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The gap between theory and practice appears to be the bigger the more technologically complicated the item is. A spoon rarely fails to live up to its promises (I love the super-practical Bundeswehr cutlery!).
This is one of the things that saves conservatives (the people who are not inclined to take risks with something new) from being totally useless in military organisations.

The understanding of the difference between theory and practice in regard to equipment should be made available to political decision-makers, force planners, military thinkers, non-veteran troops - everyone who needs to have an idea about the actual utility of hardware (the politicians need to allocate the funds; a very important task).

S Ortmann
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2 comments:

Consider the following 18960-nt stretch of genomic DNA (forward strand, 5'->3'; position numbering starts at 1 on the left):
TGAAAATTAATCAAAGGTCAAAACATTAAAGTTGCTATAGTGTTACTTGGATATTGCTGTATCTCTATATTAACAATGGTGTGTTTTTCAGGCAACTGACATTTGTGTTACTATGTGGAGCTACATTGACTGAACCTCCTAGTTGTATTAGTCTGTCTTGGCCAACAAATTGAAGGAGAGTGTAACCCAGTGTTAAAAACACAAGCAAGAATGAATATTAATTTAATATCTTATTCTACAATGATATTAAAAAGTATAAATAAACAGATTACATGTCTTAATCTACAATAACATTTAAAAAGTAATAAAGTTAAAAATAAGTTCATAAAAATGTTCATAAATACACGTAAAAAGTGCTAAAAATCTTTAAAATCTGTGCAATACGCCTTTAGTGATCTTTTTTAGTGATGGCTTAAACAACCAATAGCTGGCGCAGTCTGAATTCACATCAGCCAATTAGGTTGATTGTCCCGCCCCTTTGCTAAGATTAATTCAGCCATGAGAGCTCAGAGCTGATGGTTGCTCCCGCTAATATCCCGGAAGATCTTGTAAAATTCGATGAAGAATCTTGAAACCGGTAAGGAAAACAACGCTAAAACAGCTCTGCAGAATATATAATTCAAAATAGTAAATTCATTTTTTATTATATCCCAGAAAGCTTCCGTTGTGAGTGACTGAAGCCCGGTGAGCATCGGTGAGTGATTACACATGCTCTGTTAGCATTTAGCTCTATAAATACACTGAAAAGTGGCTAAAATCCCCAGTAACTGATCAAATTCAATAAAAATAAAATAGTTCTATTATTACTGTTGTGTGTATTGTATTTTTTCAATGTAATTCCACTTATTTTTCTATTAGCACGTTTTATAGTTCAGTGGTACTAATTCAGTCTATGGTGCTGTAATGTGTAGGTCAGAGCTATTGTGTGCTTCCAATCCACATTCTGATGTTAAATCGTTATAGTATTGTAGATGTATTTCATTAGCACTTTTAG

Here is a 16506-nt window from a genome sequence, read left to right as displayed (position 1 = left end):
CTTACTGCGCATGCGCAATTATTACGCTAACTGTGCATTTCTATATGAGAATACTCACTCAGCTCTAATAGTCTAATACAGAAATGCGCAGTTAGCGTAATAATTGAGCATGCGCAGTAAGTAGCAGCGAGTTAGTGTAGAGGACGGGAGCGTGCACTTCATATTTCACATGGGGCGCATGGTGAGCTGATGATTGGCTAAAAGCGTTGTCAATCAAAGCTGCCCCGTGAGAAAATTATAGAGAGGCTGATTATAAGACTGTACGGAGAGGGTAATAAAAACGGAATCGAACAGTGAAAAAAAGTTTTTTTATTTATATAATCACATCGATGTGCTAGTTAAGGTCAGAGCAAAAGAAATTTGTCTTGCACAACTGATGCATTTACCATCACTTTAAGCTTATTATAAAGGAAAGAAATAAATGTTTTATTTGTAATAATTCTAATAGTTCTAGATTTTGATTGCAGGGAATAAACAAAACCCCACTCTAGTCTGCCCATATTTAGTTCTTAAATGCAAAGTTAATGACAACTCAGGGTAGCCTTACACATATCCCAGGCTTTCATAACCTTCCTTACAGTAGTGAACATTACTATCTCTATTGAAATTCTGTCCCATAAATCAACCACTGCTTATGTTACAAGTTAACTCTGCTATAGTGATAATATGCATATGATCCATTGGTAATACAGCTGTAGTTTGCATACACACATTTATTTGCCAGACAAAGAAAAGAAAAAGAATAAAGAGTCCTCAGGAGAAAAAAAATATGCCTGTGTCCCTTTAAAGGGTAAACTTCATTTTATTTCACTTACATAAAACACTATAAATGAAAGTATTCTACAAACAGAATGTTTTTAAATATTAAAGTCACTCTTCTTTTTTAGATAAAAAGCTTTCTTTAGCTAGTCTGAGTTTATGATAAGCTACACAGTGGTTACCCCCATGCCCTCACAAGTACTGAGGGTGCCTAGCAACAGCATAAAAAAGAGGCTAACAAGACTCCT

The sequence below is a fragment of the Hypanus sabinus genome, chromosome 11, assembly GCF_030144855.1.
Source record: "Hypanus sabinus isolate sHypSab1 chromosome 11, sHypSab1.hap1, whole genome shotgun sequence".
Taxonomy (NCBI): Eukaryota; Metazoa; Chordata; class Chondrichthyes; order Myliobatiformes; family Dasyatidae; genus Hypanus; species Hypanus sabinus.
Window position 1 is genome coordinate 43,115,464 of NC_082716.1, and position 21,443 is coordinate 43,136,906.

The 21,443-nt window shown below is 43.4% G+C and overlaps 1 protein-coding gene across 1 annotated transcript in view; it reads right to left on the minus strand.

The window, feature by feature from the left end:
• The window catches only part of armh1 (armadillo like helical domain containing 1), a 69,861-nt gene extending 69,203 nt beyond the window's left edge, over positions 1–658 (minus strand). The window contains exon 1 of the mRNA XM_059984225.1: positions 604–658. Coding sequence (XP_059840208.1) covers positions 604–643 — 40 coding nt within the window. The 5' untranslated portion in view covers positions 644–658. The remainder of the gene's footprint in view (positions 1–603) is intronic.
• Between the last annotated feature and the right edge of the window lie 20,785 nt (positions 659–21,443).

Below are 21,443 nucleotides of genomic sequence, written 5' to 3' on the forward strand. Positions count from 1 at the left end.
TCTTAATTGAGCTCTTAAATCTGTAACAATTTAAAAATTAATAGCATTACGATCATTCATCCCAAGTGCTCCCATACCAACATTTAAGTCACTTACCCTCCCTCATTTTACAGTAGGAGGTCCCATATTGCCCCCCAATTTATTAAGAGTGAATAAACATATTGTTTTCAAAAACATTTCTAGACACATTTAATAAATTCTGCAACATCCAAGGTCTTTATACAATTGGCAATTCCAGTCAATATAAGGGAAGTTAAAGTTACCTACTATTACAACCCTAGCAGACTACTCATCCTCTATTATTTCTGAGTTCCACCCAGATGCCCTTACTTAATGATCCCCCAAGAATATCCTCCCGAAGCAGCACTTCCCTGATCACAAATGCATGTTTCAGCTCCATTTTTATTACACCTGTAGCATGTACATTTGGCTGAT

1. Good post Sven, the problem though is finding the operational space, time and money to test these new systems.

    I agree though, we just don't spend enough time on proving concepts and equipment before huge production contracts are placed.

    Did you see the two posts I did on ladders and the Springer vehicle as classic examples of things that although relatively simple, seem to get through the acceptance testing unscathed and then go on to be costly failures

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  2. Hey - I spent 2.5 years in the US Army's Test & Experimentation Command asking these same questions of a lot of equipment. We had trouble testing MILES upgrades, had inconclusive data about new gas masks, and couldn't ever really decide if the new sandbag-filling devices were any better than 2-guys-and-a-shovel. The stories we could tell...